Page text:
VATICAN CITY (Reuters) – A nun and female journalist pronounced the most severe criticism of Church leaders hitherto heard at the conference on the sexual abuse of Pope Francis, accusing them of hypocrisy and covering horrendous crimes against the children.
About 200 senior church officials, with the exception of ten men, sometimes listened in a stunned silence in a Vatican audience hall while the women read their frank and sometimes angry speeches on the penultimate day of the conference convened by the Pope to confront a scandalous world.
Sister Veronica Openibo, a Nigerian who worked in Africa, Europe and the United States, spoke softly but gave a strong message, telling the prelates that they sat in front of her: "This storm will not pass".
"We proclaim the Ten Commandments and consider ourselves to be custodians of moral standards, values and good behavior in society Hypocrites sometimes? Yes! Why have we been silent for so long?" He said.
He told the Pope, sitting next to her on the stage, admiring him because he was "humble enough to change his mind," he apologizes and acts after initially defending a Chilean bishop accused of concealing abuses. The bishop later resigned.
"How could the clerical Church have kept silent, covering these atrocities?" Silence, bringing the secrets into the hearts of the authors, the duration of the abuses and the constant transfer of executioners are unimaginable, "he said.
He spoke of his shock when he saw the 2015 Oscar-winning film Spotlight, which shows how Church leaders in Boston moved predatory priests from parish to parish instead of breaking them up or handing them over to civil authorities.
"We must recognize that our mediocrity, hypocrisy and self-satisfaction have brought us to this shameful and scandalous place in which we find ourselves as a Church, we stop to pray, Lord have mercy on us!" Openibo said.
"JOURNALISTS WILL BE YOUR WORST"
Valentina Alazraki, 64, a Mexican television journalist who, having covered five papates, is the dean of the Vatican press, told the bishops that she was talking as a woman, mother and journalist.
"For a mother, there are no first or second-class children: there are stronger and more vulnerable children, and there are no first- and second-class children for the Church," he said.
"(The Church) apparently more important children, as you are, bishops and cardinals – I dare not say the pope – are no more than any other boy, girl or youth who has experienced the tragedy of being the victim of abuse by a priest, "he said forcefully in Spanish.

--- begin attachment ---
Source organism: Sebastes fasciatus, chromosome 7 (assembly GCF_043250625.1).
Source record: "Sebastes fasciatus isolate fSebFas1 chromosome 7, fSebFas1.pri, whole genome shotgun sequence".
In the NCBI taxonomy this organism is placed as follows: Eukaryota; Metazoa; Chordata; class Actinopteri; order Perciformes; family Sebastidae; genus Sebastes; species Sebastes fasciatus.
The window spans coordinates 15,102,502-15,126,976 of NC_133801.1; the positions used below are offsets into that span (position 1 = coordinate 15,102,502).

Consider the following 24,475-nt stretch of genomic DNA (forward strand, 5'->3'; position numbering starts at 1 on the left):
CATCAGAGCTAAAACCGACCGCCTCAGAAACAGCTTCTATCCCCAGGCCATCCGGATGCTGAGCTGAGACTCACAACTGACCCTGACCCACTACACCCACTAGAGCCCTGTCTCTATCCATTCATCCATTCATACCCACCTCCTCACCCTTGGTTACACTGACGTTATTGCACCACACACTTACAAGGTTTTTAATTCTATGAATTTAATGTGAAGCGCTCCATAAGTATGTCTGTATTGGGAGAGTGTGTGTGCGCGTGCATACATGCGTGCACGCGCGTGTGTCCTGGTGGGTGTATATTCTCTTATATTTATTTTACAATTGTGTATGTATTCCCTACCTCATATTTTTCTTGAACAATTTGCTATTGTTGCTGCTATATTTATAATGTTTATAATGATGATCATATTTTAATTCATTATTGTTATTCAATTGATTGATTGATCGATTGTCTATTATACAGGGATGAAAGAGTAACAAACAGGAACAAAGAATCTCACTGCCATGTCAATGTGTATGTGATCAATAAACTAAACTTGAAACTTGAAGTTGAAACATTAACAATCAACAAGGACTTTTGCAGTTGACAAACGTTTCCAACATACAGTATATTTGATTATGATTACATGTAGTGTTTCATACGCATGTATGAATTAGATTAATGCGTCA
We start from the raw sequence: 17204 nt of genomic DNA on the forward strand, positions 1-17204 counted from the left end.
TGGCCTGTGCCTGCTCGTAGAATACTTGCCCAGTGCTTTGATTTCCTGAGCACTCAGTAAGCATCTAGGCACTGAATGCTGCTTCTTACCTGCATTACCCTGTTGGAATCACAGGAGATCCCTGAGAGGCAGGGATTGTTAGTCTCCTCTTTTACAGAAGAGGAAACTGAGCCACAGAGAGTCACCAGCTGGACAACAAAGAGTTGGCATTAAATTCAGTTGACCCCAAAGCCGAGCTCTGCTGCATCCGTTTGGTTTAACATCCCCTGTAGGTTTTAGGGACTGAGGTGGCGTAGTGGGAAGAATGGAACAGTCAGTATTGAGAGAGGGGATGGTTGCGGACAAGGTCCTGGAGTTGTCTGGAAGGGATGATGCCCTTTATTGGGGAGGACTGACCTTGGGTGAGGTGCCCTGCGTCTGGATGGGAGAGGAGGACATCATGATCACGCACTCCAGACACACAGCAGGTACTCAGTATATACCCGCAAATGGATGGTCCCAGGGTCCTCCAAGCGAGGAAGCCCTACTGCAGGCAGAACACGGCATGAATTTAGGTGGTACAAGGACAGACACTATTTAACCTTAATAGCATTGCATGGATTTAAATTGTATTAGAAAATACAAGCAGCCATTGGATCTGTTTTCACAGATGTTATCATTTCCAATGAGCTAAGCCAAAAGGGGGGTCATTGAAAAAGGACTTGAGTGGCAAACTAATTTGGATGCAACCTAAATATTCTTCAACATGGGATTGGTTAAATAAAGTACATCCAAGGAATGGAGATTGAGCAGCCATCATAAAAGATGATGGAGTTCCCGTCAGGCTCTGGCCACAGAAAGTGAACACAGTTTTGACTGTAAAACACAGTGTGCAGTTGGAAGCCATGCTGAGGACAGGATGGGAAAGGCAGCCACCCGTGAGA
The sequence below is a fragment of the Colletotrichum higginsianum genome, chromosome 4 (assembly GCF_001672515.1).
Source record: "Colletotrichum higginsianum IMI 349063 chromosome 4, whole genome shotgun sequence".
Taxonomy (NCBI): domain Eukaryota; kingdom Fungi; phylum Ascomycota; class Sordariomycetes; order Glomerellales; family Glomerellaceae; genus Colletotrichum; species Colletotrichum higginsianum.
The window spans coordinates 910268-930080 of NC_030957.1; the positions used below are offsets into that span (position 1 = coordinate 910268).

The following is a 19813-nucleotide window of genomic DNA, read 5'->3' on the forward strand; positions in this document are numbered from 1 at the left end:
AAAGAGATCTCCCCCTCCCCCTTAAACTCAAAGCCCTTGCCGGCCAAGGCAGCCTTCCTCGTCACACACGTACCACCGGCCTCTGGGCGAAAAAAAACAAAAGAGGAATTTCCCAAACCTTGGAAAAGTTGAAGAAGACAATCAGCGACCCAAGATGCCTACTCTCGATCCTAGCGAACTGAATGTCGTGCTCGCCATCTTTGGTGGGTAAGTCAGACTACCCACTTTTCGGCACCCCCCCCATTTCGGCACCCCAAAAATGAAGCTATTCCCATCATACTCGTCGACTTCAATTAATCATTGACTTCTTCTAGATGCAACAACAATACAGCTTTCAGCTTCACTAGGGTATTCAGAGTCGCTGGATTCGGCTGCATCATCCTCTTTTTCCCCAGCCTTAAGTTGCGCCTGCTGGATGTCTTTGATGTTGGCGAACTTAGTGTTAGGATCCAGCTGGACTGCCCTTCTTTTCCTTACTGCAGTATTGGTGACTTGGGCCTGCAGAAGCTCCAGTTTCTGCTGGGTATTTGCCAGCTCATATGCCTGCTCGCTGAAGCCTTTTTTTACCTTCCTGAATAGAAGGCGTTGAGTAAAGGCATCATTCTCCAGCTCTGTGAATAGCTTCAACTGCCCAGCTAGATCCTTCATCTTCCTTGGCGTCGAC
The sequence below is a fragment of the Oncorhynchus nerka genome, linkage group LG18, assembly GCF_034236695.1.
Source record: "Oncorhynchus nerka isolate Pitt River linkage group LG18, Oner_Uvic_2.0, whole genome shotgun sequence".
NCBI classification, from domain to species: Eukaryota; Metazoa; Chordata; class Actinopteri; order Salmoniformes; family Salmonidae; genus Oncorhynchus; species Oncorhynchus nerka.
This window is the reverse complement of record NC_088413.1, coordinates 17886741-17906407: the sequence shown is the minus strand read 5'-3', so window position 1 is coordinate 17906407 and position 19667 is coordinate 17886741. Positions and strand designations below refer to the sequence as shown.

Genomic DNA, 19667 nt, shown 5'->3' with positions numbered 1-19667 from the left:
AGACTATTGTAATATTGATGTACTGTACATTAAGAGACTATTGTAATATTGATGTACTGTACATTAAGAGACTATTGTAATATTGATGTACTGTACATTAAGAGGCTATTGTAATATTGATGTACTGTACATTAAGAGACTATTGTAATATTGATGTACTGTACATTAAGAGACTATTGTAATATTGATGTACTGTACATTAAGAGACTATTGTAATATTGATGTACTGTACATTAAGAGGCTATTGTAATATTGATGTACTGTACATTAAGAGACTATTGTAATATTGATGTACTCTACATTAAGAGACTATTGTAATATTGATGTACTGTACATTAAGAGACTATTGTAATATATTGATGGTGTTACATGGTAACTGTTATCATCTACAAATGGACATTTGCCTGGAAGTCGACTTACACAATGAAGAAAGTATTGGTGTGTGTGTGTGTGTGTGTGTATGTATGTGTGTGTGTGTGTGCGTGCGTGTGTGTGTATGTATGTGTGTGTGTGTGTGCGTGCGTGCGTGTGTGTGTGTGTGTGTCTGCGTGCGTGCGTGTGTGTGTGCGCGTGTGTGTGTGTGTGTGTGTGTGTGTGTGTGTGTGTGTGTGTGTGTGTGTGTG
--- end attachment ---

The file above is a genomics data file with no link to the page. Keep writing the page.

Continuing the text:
Alazraki told the bishops that they could no longer "play the ostrich" and bury their heads in the sand.
"If you do not radically decide to be on the side of children, mothers, families, civil society, you're right to fear us, because we journalists, who seek the common good, will be your worst enemies," she said.
Alazraki, who was applauded at the end of his speech, also spoke of corruption cases in which religious orders and Church officials hide abuse because "money, compensation, gifts" or other illegal or immoral activities.
Previously, the German cardinal Reinhard Marx called for more "traceability and transparency", such as limiting secrecy in cases of abuse managed by the Vatican, releasing more statistics and publishing judicial procedures.
"Files that could have documented the terrible actions and names of those responsible have been destroyed, or even created." Instead of the perpetrators, the victims have been regulated and the silence imposed on them, "said Marx, one of the leading progressives.
"The rights of the victims have been effectively trampled and left to the whims of the people," he added.
The crisis of abuse has made 2018 one of the most difficult years for the pope since his election in 2013.
The 34 Chilean bishops offered to resign because of the scandal, the Pope's trip to Ireland exposed decades of abuse in the once highly Catholic nation and a grand jury in Pennsylvania revealed that priests sexually abused about 1,000 people in seventy & # 39; years in that state of the United States.
Victims, some of whom told painful stories of abuse and cover-ups when the conference began on Thursday, gathered in a square in Rome before a march to the Vatican to demand change and justice.
The conference ends on Sunday when the Pope delivers a final speech. The Vatican says it will formulate follow-up measures to make sure all bishops come home knowing how to implement anti-abuse procedures.
Reporting by Philip Pullella; Edmund Blair and Robin Pomeroy Editing